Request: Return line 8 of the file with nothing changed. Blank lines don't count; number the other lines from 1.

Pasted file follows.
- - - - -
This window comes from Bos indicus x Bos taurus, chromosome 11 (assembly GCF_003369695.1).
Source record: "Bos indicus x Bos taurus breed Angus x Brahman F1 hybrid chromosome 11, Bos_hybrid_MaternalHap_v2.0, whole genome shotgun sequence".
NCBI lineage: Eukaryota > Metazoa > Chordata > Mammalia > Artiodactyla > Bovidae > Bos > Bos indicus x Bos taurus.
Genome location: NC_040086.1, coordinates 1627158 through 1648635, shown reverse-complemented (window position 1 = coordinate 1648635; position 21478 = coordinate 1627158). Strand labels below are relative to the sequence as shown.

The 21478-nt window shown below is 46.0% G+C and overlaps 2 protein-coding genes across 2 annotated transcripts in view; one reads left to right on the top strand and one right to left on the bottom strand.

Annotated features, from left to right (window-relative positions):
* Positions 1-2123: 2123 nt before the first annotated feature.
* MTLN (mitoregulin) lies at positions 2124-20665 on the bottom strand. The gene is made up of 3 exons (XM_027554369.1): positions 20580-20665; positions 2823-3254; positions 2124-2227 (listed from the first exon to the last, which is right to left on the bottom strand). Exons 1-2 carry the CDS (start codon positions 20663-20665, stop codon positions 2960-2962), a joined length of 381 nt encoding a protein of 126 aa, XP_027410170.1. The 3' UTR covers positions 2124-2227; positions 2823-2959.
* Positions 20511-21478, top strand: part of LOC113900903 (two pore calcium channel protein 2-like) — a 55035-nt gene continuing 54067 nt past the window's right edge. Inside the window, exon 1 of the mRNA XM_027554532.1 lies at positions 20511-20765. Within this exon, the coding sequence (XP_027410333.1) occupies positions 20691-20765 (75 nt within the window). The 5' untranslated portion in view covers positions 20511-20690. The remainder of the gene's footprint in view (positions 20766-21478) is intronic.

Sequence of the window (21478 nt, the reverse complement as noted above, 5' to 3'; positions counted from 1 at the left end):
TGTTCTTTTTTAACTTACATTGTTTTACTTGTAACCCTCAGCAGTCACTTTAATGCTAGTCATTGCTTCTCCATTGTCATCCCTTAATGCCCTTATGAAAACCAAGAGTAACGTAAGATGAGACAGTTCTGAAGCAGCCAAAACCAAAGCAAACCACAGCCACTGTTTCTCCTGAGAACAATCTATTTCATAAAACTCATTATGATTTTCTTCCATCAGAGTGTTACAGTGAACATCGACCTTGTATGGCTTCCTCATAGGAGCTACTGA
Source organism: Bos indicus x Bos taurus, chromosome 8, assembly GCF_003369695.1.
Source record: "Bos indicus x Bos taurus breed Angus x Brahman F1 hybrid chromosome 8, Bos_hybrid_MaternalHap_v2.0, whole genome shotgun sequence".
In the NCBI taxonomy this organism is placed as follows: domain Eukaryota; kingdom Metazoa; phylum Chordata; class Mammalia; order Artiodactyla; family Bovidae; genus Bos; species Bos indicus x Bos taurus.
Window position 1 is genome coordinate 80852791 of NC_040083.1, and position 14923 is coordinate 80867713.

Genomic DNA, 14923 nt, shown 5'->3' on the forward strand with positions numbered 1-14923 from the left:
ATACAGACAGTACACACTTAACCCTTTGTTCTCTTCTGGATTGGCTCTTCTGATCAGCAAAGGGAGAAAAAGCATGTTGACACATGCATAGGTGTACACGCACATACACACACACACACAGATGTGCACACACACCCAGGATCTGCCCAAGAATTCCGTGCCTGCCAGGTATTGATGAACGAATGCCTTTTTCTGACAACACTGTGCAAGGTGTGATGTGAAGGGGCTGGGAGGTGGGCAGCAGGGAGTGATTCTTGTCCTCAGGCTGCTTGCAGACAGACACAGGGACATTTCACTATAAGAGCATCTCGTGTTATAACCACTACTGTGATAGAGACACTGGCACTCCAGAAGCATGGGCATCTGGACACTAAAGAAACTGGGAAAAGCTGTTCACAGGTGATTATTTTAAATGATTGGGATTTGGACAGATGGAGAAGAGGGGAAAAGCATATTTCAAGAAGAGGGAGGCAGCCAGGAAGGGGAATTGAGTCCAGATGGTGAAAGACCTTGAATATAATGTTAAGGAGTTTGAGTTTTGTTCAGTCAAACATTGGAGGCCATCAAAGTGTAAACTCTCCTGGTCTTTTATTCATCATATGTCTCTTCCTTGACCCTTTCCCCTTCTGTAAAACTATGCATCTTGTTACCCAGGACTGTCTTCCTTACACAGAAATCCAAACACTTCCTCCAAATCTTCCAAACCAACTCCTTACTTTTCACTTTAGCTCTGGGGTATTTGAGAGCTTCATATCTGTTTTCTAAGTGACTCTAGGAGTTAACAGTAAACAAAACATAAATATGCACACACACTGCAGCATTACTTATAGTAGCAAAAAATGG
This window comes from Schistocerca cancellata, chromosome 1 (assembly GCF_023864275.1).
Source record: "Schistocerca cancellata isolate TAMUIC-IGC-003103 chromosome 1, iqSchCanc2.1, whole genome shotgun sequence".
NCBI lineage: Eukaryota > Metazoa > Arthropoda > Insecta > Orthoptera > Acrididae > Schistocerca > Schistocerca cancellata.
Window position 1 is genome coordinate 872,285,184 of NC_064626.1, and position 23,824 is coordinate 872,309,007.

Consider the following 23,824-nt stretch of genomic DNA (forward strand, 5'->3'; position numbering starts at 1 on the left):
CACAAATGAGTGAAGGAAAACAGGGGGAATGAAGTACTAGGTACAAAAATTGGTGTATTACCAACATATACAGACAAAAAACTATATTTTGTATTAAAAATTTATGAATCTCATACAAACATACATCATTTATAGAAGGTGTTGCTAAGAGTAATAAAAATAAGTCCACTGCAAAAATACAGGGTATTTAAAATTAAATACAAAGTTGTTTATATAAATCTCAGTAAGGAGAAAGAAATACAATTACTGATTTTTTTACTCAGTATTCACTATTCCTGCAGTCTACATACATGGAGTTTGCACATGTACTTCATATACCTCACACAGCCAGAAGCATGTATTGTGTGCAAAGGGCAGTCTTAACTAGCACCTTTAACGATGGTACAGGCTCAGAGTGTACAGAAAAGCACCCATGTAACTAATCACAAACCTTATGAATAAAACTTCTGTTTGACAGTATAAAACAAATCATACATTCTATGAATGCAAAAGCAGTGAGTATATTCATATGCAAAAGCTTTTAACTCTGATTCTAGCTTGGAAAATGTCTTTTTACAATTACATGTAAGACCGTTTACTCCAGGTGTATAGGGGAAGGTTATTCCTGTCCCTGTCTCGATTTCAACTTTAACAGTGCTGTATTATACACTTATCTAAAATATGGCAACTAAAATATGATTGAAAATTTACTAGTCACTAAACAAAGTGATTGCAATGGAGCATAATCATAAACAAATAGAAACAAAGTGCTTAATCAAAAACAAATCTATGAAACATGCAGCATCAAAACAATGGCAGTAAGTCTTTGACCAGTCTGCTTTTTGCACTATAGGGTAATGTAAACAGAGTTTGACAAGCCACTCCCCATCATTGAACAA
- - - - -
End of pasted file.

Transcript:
* MTLN (mitoregulin) lies at positions 2124-20665 on the bottom strand. The gene is made up of 3 exons (XM_027554369.1): positions 20580-20665; positions 2823-3254; positions 2124-2227 (listed from the first exon to the last, which is right to left on the bottom strand). Exons 1-2 carry the CDS (start codon positions 20663-20665, stop codon positions 2960-2962), a joined length of 381 nt encoding a protein of 126 aa, XP_027410170.1. The 3' UTR covers positions 2124-2227; positions 2823-2959.